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OOP Concept: Abstraction?

Is "Abstraction" considered an OOP concept or is it simply a word that summarizes Polymorphism, Encapsulation and Inheritance?  In other words, abstraction is achieved through the use of Polymorphism, Encapsulation and Inheritance.

All around the world, statues crumble for me
Friday, January 09, 2004

no,  and no.  You can have abstraction without using object oriented  concepts.  I've used abstraction in Perl and classic VB by having generic DataAccess methods, etc.  I think your confused on the concepts a little...

vince
Friday, January 09, 2004

I'm not confused.  Never have been.  Whilst abstraction is a generic concept, I am not referring to it in this context.

All around the world, statues crumble for me
Friday, January 09, 2004

" In other words, abstraction is achieved through the use of Polymorphism, Encapsulation and Inheritance."

Yes, that's the whole point.  Abstracting away from the "main()" part of the program.  So main() is simple, but the library programming becomes more sophisticated.  That appears to be the trade-off. 

Abstract the work away from the developer to the SW Engineer. 

Brian R.
Friday, January 09, 2004

Hrm... I think people are missing my question.

In school we were taught the there were 4 main OOP concepts:  Abstraction, Polymorphism, Encapsulation and Inheritance.  We were told that Overloading was not considered an OOP concept but a language feature.

I'm not talking about anything except the core OOP concepts here.  I realize abstractions are created everywhere in programming.  The languages we use to program are themselves abstractions.  This is not what I'm referring to.

I am referring to core OOP concepts.  Is abstraction considered to be a core OOP concept or not?  If I go into an interview and the interviewer asks me what are the core OOP concepts?  Would I be correct in saying abstraction is one of them?  To me abstraction simply describes the other 3 concepts or more generally, like everyone else is saying, describes programming in general.

If abstraction is a core concept how would you define it in that context?

All around the world, statues crumble for me
Friday, January 09, 2004

"If I go into an interview and the interviewer asks me what are the core OOP concepts?  Would I be correct in saying abstraction is one of them? "

Yes, an interface class is a good example of an abstraction.  Also, your teacher left out composition.  So there should be those five, in total, being the most basic concepts.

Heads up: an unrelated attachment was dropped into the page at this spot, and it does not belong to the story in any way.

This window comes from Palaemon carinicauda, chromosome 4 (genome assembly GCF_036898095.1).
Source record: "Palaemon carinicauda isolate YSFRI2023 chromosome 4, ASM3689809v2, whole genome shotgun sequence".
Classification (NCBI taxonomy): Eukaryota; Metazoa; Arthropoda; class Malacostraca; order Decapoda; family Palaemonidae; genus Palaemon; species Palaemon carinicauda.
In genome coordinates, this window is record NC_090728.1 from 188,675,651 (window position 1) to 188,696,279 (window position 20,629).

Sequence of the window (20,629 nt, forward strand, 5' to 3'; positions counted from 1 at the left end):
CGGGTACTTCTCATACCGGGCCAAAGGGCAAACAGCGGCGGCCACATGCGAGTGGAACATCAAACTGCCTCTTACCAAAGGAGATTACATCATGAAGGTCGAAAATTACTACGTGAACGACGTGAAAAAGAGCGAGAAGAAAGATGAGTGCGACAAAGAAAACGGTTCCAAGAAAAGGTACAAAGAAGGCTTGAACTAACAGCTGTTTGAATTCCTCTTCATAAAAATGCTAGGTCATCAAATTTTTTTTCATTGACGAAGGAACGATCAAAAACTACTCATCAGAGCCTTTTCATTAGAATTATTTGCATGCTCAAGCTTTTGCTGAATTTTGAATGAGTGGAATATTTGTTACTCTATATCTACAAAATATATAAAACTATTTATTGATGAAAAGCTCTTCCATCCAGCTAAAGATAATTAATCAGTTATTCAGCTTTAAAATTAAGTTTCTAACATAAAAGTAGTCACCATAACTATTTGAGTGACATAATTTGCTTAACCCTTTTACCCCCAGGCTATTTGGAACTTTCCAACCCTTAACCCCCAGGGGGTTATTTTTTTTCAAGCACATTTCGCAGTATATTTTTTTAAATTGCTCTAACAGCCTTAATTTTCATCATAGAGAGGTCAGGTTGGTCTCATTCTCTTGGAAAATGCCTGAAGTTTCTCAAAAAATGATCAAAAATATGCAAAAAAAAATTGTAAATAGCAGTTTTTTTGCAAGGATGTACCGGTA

Another example of abstraction are delegates.

Brian R.
Friday, January 09, 2004

I don't see how abstraction would be considered a core part of OOP.

..but then again, I don't see how anyone can get hung up on definitions, or what makes OOP OOP.

Mark Hoffman
Friday, January 09, 2004

She did mention Object Composition but did not mention that it was a core concept.

I'm not hung up on it, I'm trying to understand it.

All around the world, statues crumble for me
Friday, January 09, 2004

I'll take a stab at this ...

I think by abstraction you are referring to 'design by contract'.  Interfaces and abstract classes are typically responsible for enforcing decendant classes to implement certain behaviours.

I would certainly suggest that this is one of the major tenats of an OO language.

Canuck
Friday, January 09, 2004

An interface is not about abstraction it's about Polymorphism (one of the core concepts).

Composition is also not a _core_ OOP concept. 

As for Abstraction, that's a really tough one.  The more I think about it, the less I'm sure about.  If someone can find a solid "Abstraction" example which is not in anyway object-related then I would say it's not a core OOP concept.

Almost Anonymous
Friday, January 09, 2004

No wait... 

I suppose Abstraction as the separation of Interface from Implemenation is a core OOP concept.

Almost Anonymous
Friday, January 09, 2004

One successful model of objects says that classes are implementations of abstract data types.  If you accept this view, then obviously abstraction is fundamental.  There are other models of objects, though, where this is more debatable.

pgp
Friday, January 09, 2004

"I suppose Abstraction as the separation of Interface from Implemenation is a core OOP concept."

I personally consider interface-based programming to be orthogonal from object-oriented programming. You can do one without the other, and vice versa.

It just so happens that many object oriented languages have explicit constructs for interface based programming, but I think that's only because they are extremely complimentary. To this day, there is still no explicit support for interfaces in C++, but many consider it to be an OO language.

Brad Wilson (dotnetguy.techieswithcats.com)
Saturday, January 10, 2004

"To this day, there is still no explicit support for interfaces in C++, but many consider it to be an OO language."

Unfortunately the terms are extremely overloaded when dealing with OOP concepts.  I mean "interfaces" is a general term in of itself but most of the time it's used to describe Java interfaces.

A Java-like interfaces are the same as abstract classes in C++.

As for interfaces (vs. Implementation) C++ doesn't do such a good job.  In theory, the header file should be the Interface and the .cpp file be the implementation but that separation isn't clean in C++.  Many implementation details are required to be in the header file.

Almost Anonymous
Saturday, January 10, 2004

Bruce Eckel gives good overview of the relationship between abstraction and OOP in chapter 1 of "Thinking in Java" (free download at http://www.mindview.net/Books/TIJ/ ).